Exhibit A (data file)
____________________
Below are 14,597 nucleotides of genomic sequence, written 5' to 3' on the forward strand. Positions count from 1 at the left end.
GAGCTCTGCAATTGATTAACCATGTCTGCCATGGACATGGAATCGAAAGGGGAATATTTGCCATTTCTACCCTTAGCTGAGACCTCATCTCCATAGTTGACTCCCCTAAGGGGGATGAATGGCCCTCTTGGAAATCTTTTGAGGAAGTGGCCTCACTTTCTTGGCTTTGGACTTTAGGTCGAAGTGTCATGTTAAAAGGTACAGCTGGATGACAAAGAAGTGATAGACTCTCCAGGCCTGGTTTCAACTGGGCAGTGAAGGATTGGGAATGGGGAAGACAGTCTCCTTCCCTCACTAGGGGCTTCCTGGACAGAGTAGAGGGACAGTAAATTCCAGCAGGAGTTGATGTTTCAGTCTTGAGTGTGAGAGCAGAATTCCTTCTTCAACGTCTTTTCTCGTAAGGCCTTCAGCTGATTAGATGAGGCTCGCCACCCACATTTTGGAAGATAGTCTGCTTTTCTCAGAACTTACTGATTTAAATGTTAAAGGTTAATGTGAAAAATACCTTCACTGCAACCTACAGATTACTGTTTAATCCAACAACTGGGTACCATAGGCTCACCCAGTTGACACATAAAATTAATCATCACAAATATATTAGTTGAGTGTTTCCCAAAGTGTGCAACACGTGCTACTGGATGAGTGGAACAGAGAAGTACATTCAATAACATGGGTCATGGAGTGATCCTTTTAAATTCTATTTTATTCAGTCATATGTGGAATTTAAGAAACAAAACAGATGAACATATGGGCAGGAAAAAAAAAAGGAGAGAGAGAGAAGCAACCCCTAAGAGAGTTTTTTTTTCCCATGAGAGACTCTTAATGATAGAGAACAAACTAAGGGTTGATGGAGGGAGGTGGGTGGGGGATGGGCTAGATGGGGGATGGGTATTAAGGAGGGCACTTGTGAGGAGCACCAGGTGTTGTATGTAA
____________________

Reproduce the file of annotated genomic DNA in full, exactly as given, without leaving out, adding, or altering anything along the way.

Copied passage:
Below are 14,597 nucleotides of genomic sequence, written 5' to 3' on the forward strand. Positions count from 1 at the left end.
GAGCTCTGCAATTGATTAACCATGTCTGCCATGGACATGGAATCGAAAGGGGAATATTTGCCATTTCTACCCTTAGCTGAGACCTCATCTCCATAGTTGACTCCCCTAAGGGGGATGAATGGCCCTCTTGGAAATCTTTTGAGGAAGTGGCCTCACTTTCTTGGCTTTGGACTTTAGGTCGAAGTGTCATGTTAAAAGGTACAGCTGGATGACAAAGAAGTGATAGACTCTCCAGGCCTGGTTTCAACTGGGCAGTGAAGGATTGGGAATGGGGAAGACAGTCTCCTTCCCTCACTAGGGGCTTCCTGGACAGAGTAGAGGGACAGTAAATTCCAGCAGGAGTTGATGTTTCAGTCTTGAGTGTGAGAGCAGAATTCCTTCTTCAACGTCTTTTCTCGTAAGGCCTTCAGCTGATTAGATGAGGCTCGCCACCCACATTTTGGAAGATAGTCTGCTTTTCTCAGAACTTACTGATTTAAATGTTAAAGGTTAATGTGAAAAATACCTTCACTGCAACCTACAGATTACTGTTTAATCCAACAACTGGGTACCATAGGCTCACCCAGTTGACACATAAAATTAATCATCACAAATATATTAGTTGAGTGTTTCCCAAAGTGTGCAACACGTGCTACTGGATGAGTGGAACAGAGAAGTACATTCAATAACATGGGTCATGGAGTGATCCTTTTAAATTCTATTTTATTCAGTCATATGTGGAATTTAAGAAACAAAACAGATGAACATATGGGCAGGAAAAAAAAAAGGAGAGAGAGAGAAGCAACCCCTAAGAGAGTTTTTTTTTCCCATGAGAGACTCTTAATGATAGAGAACAAACTAAGGGTTGATGGAGGGAGGTGGGTGGGGGATGGGCTAGATGGGGGATGGGTATTAAGGAGGGCACTTGTGAGGAGCACCAGGTGTTGTATGTAA